Jayme Biendl: Victim of Equity Feminism

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by W.F. Price on February 4, 2011

A few days ago, 34-year-old jailer Jayme Biendl went missing while on the night shift at the Monroe Correctional Complex northeast of Seattle. Jayme was a reasonably attractive woman with blonde hair and 5’3″ tall. She had been working alone in the prison chapel.

Before Biendl went missing, Byron Scherf, who was serving a life sentence for first degree rape and kidnapping, missed a routine count and was found in the chapel lobby. Scherf is an an example of a real rapist — the kind who would stalk women and ambush them, using force and coercion to obtain sex. He was also a multiple offender, hence the life sentence. In one instance, he doused a woman with lighter fluid and set her on fire.

Biendl was found some time later, strangled with her own radio microphone cord. It is still unclear whether Scherf actually raped her, but recent reports suggest he was found pants-down with scratch and bite marks on his body. Obviously, that was the idea.

The story has been fodder for talk radio, with the usual calls for castration of rapists, condemnation of corrections officials, and blame for everyone but one of the most obvious culprits besides the criminal himself. Despite the huge prison industrial complex in the US, the incarceration of people for any and everything possible, and the “lock ‘em up” attitude that has prevailed for at least a generation now, the blowhards on the radio have been falling back on the same old line that we are “too soft” on prisoners, and the solution is castration and even more draconian measures to protect innocent victims like Jayme.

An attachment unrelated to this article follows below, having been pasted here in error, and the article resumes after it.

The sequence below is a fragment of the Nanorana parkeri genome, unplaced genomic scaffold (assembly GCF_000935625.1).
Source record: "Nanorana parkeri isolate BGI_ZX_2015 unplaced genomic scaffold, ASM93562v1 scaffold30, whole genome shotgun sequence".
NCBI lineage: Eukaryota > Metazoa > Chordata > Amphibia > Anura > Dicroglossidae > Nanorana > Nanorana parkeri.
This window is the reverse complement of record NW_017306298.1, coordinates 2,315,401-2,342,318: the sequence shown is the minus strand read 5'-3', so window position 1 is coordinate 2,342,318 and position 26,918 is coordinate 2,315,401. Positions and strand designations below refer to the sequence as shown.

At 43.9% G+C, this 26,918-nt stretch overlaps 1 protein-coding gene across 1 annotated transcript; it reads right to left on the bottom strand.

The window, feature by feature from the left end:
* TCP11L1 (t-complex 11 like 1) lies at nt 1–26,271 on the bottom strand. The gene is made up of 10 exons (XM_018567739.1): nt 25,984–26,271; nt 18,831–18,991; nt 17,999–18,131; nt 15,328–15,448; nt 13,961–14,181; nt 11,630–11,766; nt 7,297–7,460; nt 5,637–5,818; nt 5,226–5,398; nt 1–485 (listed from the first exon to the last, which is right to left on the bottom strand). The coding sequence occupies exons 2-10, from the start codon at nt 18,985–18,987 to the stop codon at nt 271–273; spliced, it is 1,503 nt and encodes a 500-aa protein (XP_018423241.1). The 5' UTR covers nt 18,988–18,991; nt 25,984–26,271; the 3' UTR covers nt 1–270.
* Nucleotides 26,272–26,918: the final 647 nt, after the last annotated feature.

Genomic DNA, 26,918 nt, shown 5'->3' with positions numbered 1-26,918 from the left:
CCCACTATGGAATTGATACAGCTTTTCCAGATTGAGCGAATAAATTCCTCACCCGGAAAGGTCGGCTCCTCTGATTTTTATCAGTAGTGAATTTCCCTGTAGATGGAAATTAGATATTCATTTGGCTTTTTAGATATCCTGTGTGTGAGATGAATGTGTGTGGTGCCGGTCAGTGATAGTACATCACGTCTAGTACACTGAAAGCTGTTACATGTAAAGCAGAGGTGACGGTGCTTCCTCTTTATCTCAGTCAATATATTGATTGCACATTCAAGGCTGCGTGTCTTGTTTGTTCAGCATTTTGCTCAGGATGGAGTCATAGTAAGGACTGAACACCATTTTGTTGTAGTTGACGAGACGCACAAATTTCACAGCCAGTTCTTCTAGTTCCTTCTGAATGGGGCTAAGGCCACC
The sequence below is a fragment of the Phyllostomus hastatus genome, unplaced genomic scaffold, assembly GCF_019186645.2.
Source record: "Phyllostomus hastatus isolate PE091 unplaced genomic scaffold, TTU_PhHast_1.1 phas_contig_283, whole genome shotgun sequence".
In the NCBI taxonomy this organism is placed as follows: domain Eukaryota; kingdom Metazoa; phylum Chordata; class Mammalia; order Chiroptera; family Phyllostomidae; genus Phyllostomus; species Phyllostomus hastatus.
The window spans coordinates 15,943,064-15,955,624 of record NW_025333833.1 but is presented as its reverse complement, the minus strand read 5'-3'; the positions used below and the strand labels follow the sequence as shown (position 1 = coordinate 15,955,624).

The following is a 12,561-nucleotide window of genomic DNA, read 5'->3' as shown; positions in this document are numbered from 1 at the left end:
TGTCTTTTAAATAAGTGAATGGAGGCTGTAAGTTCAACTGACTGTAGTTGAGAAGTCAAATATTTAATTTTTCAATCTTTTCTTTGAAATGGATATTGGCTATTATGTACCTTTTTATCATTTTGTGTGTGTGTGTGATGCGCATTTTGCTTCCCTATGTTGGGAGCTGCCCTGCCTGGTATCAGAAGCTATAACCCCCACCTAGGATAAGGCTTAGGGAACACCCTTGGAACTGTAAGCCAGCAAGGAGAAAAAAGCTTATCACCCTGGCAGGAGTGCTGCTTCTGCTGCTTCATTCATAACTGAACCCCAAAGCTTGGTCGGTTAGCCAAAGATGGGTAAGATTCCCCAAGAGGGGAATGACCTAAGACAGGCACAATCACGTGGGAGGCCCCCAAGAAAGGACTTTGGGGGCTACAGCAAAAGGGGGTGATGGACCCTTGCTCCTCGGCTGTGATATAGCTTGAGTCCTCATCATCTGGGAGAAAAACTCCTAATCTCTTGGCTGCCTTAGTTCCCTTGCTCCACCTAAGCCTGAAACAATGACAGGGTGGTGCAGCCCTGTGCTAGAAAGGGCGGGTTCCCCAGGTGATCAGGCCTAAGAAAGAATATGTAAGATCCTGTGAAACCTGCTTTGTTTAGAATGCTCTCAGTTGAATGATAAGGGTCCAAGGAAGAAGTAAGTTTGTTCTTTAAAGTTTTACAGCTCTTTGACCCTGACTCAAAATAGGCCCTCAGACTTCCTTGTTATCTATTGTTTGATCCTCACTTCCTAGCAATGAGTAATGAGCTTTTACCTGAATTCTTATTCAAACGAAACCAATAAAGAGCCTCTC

Seems these fellows yelling on air are missing something fairly obvious. What the hell was a young woman, and a small one at that, doing working as a prison guard with the state’s most violent offenders?

Who thought it would be a good idea to put a little lady in close contact with brutal murderers and rapists?

Probably not the Washington State Department of Corrections, but if they had said women weren’t right for the job, it would have triggered a lawsuit, so little Jayme Biendl was hired, given her size small uniform, a can of pepper spray and a radio and sent out to work amongst the most dangerous men in Washington State. What could possibly go wrong here?

Of course, everyone is ignoring the elephant in the room. The Dept. of Corrections is being blamed for allowing her to be alone, but that’s standard for the male guards, and due to budget cuts they can’t afford to give a guard a personal escort at all times. So a lot of guards find themselves on their own much of time. Male or female. Turns out Biendl was the third woman to be attacked at the facility in the last six months. Although plenty of people might want to blame men in general for this “surprising” trend of women being attacked in prison, one wonders what their point is, because many of these guys were sent to prison in the first place to protect women. Yet women continue to insist that they be given the privilege of working in close proximity with them, and the idiots in state government indulge them.

That Biendl was murdered obviously wasn’t her fault any more than it’s a fisherman’s fault when he slips off the deck and drowns. But being a woman working with violent felons is kind of like being a fishermen working on deck in tap shoes — you’re tempting fate. And the state of Washington, in encouraging and allowing this, is entirely complicit in her death. Feminists and their enablers are also complicit. If the superintendent of the Monroe facility banned women from working with these inmates, he’d be denounced and subsequently fired. But that would be the reasonable, humane thing to do. We are living in a society that would rather see people die than admit the truth, and that’s pretty sick.

How many more people will die because of this lunacy?

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